The Interest Rate Differential (IRD), is a prepayment penalty, levied by lenders if you pay off your fixed rate mortgage before it matures or if you pay off principal, beyond the amount allowed by your prepayment privilege.
On variable-rate mortgages the prepayment penalty is often three months interest. However, with a fixed-rate mortgages, the penalty is the greater of three months interest or the Interest Rate Differential (IRD).
The IRD is based on: The amount you are pre-paying; and, an interest rate difference between your original mortgage interest rate and the interest rate that the lender can charge today when lending the funds for the remaining term of the mortgage.
For example, with a 5-year 3.5% fixed rate mortgage, you promised the lender to pay 3.5% for five years. If you decide to break that arrangement after three years the lender gets the remaining money back to re-lend. To match the original term, the lender wants to get the same interest rate on the remaining two years.
Lender will calculate how much less interest they will receive over the remaining term at the lower reinvestment rate compared to your promise of 3.5%. Assuming the reinvestment rate is close to 3.5%, you would pay three months interest.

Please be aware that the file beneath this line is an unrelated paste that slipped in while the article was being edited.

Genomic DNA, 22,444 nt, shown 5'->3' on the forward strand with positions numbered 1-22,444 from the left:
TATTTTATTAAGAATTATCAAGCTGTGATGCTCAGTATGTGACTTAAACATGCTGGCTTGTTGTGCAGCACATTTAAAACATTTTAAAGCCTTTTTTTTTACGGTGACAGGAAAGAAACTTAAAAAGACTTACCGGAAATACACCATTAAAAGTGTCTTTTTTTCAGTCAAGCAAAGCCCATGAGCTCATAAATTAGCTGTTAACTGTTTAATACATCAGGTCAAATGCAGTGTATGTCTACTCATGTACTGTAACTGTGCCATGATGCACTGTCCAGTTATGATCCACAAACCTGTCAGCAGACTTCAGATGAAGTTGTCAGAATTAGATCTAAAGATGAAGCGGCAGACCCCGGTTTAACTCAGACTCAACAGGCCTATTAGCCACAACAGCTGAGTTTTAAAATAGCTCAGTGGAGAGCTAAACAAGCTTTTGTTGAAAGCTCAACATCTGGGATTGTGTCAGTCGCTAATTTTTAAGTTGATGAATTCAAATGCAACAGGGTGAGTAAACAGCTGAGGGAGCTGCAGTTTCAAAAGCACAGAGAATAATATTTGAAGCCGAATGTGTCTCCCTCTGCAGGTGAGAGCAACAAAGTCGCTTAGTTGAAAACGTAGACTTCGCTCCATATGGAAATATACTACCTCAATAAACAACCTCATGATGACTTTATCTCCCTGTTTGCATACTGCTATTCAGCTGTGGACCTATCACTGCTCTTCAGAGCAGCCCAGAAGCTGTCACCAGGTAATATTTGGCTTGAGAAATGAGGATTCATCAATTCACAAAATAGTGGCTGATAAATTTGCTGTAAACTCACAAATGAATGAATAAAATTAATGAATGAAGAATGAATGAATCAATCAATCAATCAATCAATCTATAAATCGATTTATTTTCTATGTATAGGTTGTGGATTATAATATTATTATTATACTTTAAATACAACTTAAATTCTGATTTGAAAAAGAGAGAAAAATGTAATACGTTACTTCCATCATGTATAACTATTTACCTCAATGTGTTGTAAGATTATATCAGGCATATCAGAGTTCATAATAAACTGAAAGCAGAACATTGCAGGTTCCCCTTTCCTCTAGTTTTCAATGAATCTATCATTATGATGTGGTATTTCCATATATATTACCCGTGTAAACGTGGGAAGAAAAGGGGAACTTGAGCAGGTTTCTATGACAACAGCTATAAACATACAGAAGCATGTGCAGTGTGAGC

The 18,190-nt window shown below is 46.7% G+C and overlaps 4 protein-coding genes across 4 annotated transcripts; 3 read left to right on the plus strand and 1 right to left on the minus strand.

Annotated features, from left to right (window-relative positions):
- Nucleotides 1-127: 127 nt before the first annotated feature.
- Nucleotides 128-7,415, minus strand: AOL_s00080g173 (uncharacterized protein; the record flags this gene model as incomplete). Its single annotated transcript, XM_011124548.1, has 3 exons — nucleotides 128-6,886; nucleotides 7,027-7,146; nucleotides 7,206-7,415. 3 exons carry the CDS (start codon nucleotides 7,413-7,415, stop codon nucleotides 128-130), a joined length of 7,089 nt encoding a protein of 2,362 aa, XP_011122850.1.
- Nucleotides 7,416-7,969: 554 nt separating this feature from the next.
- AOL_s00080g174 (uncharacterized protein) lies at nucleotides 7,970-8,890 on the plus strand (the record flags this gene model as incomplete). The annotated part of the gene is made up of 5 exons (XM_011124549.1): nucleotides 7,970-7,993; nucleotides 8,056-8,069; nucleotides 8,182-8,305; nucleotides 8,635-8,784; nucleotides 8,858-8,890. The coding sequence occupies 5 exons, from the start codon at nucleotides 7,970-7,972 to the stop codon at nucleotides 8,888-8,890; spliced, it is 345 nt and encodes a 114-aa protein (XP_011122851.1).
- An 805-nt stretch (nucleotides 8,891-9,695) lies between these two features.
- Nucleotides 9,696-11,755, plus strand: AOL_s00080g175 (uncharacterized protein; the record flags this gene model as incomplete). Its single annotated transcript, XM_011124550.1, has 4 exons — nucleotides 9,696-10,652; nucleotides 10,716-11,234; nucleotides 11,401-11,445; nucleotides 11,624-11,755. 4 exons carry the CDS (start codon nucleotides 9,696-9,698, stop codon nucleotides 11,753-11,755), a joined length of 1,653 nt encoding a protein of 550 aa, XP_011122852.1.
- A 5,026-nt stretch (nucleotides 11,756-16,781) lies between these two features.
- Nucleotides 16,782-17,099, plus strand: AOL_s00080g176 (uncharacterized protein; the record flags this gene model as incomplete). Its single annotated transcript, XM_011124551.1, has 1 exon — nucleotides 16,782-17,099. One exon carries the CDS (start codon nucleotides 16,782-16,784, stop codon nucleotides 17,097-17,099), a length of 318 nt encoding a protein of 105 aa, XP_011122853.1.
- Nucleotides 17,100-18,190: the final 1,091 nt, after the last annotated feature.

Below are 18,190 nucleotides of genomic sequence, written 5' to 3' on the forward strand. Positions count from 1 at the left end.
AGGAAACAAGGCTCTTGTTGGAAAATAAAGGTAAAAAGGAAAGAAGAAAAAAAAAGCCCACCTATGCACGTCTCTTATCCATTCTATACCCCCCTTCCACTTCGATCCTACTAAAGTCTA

The big difference between big banks (RBC, CIBC, BMO, etc) and non-bank lenders (monoline mortgage lenders, credit unions, insurance companies) is that the non bank lenders calculate the difference between your original rate and the current rate for the remaining term, generally resulting in a penalty of 3 months interest.
The banks calculate IRD differently. If the original “posted” rate was 5.5% but they did you a favor and only charged you 3.5%, the IRD would be calculated between 5.5% and the reinvestment rate, which increases the penalty massively. In this example, (5.5%-3.5%) 2% per year for the remaining term of the mortgage.
Bottom line is that your really want to give your head a good shake and consider if a potential penalty of 5-10% of your mortgage balance is a good idea before getting into a fixed rate mortgage with a Canadian Bank.
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